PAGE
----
These are difficult times for our world. The last thing we need is a bunch of Christians walking around clinging to a dead, complacent, do-nothing faith. What we need are Christians who are willing to stand up and live their lives for Christ. What we need are Christians who proudly proclaim their faith in Christ, not just with their mouths, but also with their actions and with their money and with their votes and with their sacrificial service to their community.
Look, right here in this community we have the opportunity. We have children who need to be taught the basics of the faith, the basics of Christianity, the basics of the Bible. Public schools aren’t allowed to do it. The government can’t do it. The TV, the radio, the movies, the video games sure aren’t gonna do it. If the Church doesn’t teach them something of lasting value, then nobody will.
I shudder to think of this nation in 20 or 30 years if the Church fails to teach the children of this generation, the future of our nation, what living for Christ is all about. I tremble to think of what this community will be like in 10-15 years if we don’t teach our children what being a Christian is all about.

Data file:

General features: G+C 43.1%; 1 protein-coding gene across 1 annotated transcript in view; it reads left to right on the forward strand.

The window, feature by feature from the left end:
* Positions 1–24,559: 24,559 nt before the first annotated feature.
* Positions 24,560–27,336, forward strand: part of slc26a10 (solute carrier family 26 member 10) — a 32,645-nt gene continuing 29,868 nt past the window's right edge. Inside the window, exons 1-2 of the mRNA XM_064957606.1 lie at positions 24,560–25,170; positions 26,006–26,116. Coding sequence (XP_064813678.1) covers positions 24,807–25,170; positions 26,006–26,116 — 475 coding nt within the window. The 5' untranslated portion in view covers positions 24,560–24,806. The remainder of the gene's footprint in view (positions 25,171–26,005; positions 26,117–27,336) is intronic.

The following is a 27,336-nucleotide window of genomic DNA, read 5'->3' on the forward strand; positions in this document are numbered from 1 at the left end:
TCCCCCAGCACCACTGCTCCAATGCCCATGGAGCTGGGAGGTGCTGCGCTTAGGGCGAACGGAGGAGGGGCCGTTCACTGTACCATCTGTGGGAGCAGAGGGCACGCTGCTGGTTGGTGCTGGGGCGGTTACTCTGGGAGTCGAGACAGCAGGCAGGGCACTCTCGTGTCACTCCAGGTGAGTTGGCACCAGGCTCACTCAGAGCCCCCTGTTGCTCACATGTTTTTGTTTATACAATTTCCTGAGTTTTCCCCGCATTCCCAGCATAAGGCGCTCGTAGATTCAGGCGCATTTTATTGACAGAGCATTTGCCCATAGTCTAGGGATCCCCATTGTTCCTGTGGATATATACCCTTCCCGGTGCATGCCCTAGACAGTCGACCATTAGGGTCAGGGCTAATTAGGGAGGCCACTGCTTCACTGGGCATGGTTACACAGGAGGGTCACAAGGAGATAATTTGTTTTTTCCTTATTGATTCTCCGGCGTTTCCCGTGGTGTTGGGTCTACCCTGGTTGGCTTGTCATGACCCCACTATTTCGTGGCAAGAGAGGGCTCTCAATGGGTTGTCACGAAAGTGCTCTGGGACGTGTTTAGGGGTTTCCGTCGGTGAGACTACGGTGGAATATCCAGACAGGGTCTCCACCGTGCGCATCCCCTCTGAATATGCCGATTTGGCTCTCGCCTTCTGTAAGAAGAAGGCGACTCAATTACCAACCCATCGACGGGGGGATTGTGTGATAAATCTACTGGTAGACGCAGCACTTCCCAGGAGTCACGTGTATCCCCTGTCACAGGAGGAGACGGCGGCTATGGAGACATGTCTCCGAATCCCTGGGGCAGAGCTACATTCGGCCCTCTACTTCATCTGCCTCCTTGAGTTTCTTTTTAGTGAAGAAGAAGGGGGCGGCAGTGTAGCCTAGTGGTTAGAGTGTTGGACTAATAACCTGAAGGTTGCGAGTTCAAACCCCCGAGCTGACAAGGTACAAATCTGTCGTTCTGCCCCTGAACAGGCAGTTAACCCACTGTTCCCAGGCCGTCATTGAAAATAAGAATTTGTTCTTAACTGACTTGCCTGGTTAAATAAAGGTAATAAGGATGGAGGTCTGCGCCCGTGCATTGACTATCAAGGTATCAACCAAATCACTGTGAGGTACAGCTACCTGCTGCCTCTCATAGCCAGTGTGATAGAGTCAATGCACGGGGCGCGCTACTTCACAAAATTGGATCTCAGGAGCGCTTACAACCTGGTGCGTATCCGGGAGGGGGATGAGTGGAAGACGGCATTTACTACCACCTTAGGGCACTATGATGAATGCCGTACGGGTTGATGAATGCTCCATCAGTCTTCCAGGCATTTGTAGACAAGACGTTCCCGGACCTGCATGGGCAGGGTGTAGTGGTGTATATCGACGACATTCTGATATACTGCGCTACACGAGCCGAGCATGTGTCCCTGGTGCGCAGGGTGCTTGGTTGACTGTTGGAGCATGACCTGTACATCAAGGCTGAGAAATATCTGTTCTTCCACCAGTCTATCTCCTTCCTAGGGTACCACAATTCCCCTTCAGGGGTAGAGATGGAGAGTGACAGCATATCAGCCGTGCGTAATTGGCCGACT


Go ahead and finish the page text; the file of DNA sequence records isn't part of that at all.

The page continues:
But we have a chance to make sure the future is bright. In Matthew 5:13, Jesus said, “You are the salt of the earth…” Have you ever thought about what that means? To be the salt of the earth? Think about the qualities of salt. Salt can be used as a preservative. Before the modern use of refrigeration, people used salt to cure meat and keep it from spoiling. You can still buy salt-cured ham in the grocery store. (I made some of my own salt-cured ham last week.) In the same way, Christians who truly have a living faith have a preserving influence on society. Our commitment to love and holy living keeps the world from slipping into total godlessness. Can you imagine how fast our country would slip into moral chaos if our Christian influence was suddenly and completely removed? But that’s not going to happen, because I believe in you. And I believe your living faith is going to compel you to do something to make the world a better place.
But that can only happen if your faith is alive. Is your faith dead or alive? Let us pray…Dear Father, revive within us a living faith that we may live a life of love and service to others. May our lives be pleasing to You and bring goodness to our communities. May our Christian faith add flavor to life just as salt adds flavor to food. And may You receive all the honor and glory for it all. Amen.